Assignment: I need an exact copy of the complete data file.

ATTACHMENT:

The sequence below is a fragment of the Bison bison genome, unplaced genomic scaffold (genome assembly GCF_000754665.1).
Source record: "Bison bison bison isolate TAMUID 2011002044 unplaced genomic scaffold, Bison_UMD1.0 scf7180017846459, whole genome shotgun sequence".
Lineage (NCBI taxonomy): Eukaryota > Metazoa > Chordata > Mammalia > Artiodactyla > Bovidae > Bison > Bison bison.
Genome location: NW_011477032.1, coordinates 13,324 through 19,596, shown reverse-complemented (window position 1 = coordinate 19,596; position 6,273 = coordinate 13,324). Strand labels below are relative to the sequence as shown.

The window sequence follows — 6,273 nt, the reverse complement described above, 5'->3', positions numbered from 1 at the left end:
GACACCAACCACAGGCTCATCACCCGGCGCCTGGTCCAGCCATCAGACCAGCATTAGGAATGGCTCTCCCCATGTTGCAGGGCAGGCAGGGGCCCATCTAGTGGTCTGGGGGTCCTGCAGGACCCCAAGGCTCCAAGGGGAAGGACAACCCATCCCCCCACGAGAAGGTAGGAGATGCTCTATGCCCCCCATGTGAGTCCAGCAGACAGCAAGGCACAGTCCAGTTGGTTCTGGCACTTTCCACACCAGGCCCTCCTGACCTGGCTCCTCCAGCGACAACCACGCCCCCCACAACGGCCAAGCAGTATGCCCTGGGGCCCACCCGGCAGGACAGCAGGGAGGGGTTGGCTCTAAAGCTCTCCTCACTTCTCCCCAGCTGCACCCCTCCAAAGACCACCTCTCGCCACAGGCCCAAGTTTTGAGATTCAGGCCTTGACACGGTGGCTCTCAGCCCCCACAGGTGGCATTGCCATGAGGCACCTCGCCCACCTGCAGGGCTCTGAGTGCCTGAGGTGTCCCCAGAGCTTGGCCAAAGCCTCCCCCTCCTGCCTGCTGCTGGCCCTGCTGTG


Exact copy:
The sequence below is a fragment of the Bison bison genome, unplaced genomic scaffold (genome assembly GCF_000754665.1).
Source record: "Bison bison bison isolate TAMUID 2011002044 unplaced genomic scaffold, Bison_UMD1.0 scf7180017846459, whole genome shotgun sequence".
Lineage (NCBI taxonomy): Eukaryota > Metazoa > Chordata > Mammalia > Artiodactyla > Bovidae > Bison > Bison bison.
Genome location: NW_011477032.1, coordinates 13,324 through 19,596, shown reverse-complemented (window position 1 = coordinate 19,596; position 6,273 = coordinate 13,324). Strand labels below are relative to the sequence as shown.

The window sequence follows — 6,273 nt, the reverse complement described above, 5'->3', positions numbered from 1 at the left end:
GACACCAACCACAGGCTCATCACCCGGCGCCTGGTCCAGCCATCAGACCAGCATTAGGAATGGCTCTCCCCATGTTGCAGGGCAGGCAGGGGCCCATCTAGTGGTCTGGGGGTCCTGCAGGACCCCAAGGCTCCAAGGGGAAGGACAACCCATCCCCCCACGAGAAGGTAGGAGATGCTCTATGCCCCCCATGTGAGTCCAGCAGACAGCAAGGCACAGTCCAGTTGGTTCTGGCACTTTCCACACCAGGCCCTCCTGACCTGGCTCCTCCAGCGACAACCACGCCCCCCACAACGGCCAAGCAGTATGCCCTGGGGCCCACCCGGCAGGACAGCAGGGAGGGGTTGGCTCTAAAGCTCTCCTCACTTCTCCCCAGCTGCACCCCTCCAAAGACCACCTCTCGCCACAGGCCCAAGTTTTGAGATTCAGGCCTTGACACGGTGGCTCTCAGCCCCCACAGGTGGCATTGCCATGAGGCACCTCGCCCACCTGCAGGGCTCTGAGTGCCTGAGGTGTCCCCAGAGCTTGGCCAAAGCCTCCCCCTCCTGCCTGCTGCTGGCCCTGCTGTG